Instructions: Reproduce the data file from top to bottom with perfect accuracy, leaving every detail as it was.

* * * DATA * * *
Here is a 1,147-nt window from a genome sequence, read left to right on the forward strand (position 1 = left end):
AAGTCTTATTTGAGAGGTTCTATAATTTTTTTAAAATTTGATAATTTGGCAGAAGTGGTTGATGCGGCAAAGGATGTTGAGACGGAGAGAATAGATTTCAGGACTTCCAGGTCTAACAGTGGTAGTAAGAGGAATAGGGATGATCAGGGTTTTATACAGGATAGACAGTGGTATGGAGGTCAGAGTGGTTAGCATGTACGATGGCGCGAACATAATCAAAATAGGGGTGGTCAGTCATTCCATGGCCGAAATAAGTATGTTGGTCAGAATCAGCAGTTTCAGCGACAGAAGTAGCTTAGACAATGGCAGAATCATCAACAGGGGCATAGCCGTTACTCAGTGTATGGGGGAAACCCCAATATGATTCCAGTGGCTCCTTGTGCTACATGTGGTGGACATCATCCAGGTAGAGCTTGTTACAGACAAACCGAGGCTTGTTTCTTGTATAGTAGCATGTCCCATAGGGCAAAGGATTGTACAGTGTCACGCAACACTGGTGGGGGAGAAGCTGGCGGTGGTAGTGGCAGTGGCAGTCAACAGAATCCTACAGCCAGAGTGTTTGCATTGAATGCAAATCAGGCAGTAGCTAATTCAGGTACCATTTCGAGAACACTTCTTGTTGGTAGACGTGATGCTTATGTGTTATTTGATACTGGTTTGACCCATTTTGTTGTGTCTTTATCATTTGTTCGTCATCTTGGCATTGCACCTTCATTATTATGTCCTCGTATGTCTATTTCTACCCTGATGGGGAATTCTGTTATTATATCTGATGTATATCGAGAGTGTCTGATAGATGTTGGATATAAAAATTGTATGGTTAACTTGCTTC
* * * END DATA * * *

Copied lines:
Here is a 1,147-nt window from a genome sequence, read left to right on the forward strand (position 1 = left end):
AAGTCTTATTTGAGAGGTTCTATAATTTTTTTAAAATTTGATAATTTGGCAGAAGTGGTTGATGCGGCAAAGGATGTTGAGACGGAGAGAATAGATTTCAGGACTTCCAGGTCTAACAGTGGTAGTAAGAGGAATAGGGATGATCAGGGTTTTATACAGGATAGACAGTGGTATGGAGGTCAGAGTGGTTAGCATGTACGATGGCGCGAACATAATCAAAATAGGGGTGGTCAGTCATTCCATGGCCGAAATAAGTATGTTGGTCAGAATCAGCAGTTTCAGCGACAGAAGTAGCTTAGACAATGGCAGAATCATCAACAGGGGCATAGCCGTTACTCAGTGTATGGGGGAAACCCCAATATGATTCCAGTGGCTCCTTGTGCTACATGTGGTGGACATCATCCAGGTAGAGCTTGTTACAGACAAACCGAGGCTTGTTTCTTGTATAGTAGCATGTCCCATAGGGCAAAGGATTGTACAGTGTCACGCAACACTGGTGGGGGAGAAGCTGGCGGTGGTAGTGGCAGTGGCAGTCAACAGAATCCTACAGCCAGAGTGTTTGCATTGAATGCAAATCAGGCAGTAGCTAATTCAGGTACCATTTCGAGAACACTTCTTGTTGGTAGACGTGATGCTTATGTGTTATTTGATACTGGTTTGACCCATTTTGTTGTGTCTTTATCATTTGTTCGTCATCTTGGCATTGCACCTTCATTATTATGTCCTCGTATGTCTATTTCTACCCTGATGGGGAATTCTGTTATTATATCTGATGTATATCGAGAGTGTCTGATAGATGTTGGATATAAAAATTGTATGGTTAACTTGCTTC